CAIRO, (Reuters) – Egyptian security forces detained 30 members of the opposition Muslim Brotherhood on Friday just days ahead of Egypt’s local council elections, including a member of the group’s governing Guidance Office, the group said.
The detentions add to a growing crackdown that has seen more than 300 members of the country’s most powerful opposition group picked up since Tuesday ahead of the April 8 vote, in which the Brotherhood is vying for seats against Egypt’s ruling party.
The Brotherhood, which says it seeks an Islamic state through non-violent and democratic means, said Guidance Office member Mohamed Badia was among those held. The 15-member Guidance Office acts as an executive committee for the Brotherhood.
Egyptian security sources confirmed the arrests, saying that around 26 or 27 Brotherhood members were arrested either in dawn raids on houses or were picked up from the streets as they were putting up pro-Brotherhood campaign posters. They said the men, detained in four provinces, were accused of belonging to a banned group and possessing anti-government literature — accusations often levied to justify Brotherhood detentions but which rarely result in formal charges.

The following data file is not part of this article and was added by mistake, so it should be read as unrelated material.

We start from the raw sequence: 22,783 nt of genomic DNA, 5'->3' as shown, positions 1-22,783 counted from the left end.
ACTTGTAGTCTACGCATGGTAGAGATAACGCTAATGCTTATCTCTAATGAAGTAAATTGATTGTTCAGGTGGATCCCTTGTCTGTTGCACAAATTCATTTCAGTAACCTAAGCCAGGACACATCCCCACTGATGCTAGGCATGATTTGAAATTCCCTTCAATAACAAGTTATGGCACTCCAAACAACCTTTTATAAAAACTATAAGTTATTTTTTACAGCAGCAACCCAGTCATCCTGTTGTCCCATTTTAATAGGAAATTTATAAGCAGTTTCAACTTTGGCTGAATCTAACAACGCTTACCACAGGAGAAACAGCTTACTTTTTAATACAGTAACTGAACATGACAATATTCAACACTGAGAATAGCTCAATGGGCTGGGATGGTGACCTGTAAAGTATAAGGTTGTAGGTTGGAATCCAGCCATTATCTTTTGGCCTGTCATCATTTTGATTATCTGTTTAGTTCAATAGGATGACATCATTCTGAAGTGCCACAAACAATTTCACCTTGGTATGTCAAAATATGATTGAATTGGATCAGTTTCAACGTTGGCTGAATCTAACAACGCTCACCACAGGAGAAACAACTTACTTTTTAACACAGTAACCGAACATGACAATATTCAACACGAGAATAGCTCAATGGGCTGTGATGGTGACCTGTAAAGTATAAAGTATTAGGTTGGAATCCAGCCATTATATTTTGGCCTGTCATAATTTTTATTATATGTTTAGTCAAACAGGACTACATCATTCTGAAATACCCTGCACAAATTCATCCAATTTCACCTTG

U.S.-based Human Rights Watch has called the recent Brotherhood arrests a “shameless bid” to fix the upcoming elections.
The Brotherhood says the government has obstructed attempts by its members to get on the ballot in the elections. Egypt’s interior ministry has repeatedly declined to comment on the accusations.
Seats on local councils could be important for the Brotherhood on a national level if it wants to field an independent candidate in a future presidential election.
Independent candidates for the presidency need endorsements from 140 members of local councils as well as support from members of both houses of parliament.
Egyptian courts have issued hundreds of rulings in recent weeks obliging the government to accept the candidacies of Brotherhood members, but the group says authorities have ignored the rulings.
The government says the Muslim Brotherhood is a banned organisation, but the group operates openly and holds a fifth of the seats in the lower house of parliament through members elected as independents.
Separately, the Brotherhood announced on its Web site that one of its members of parliament, Maher Akl, died on Friday from injuries suffered in a car crash a day earlier.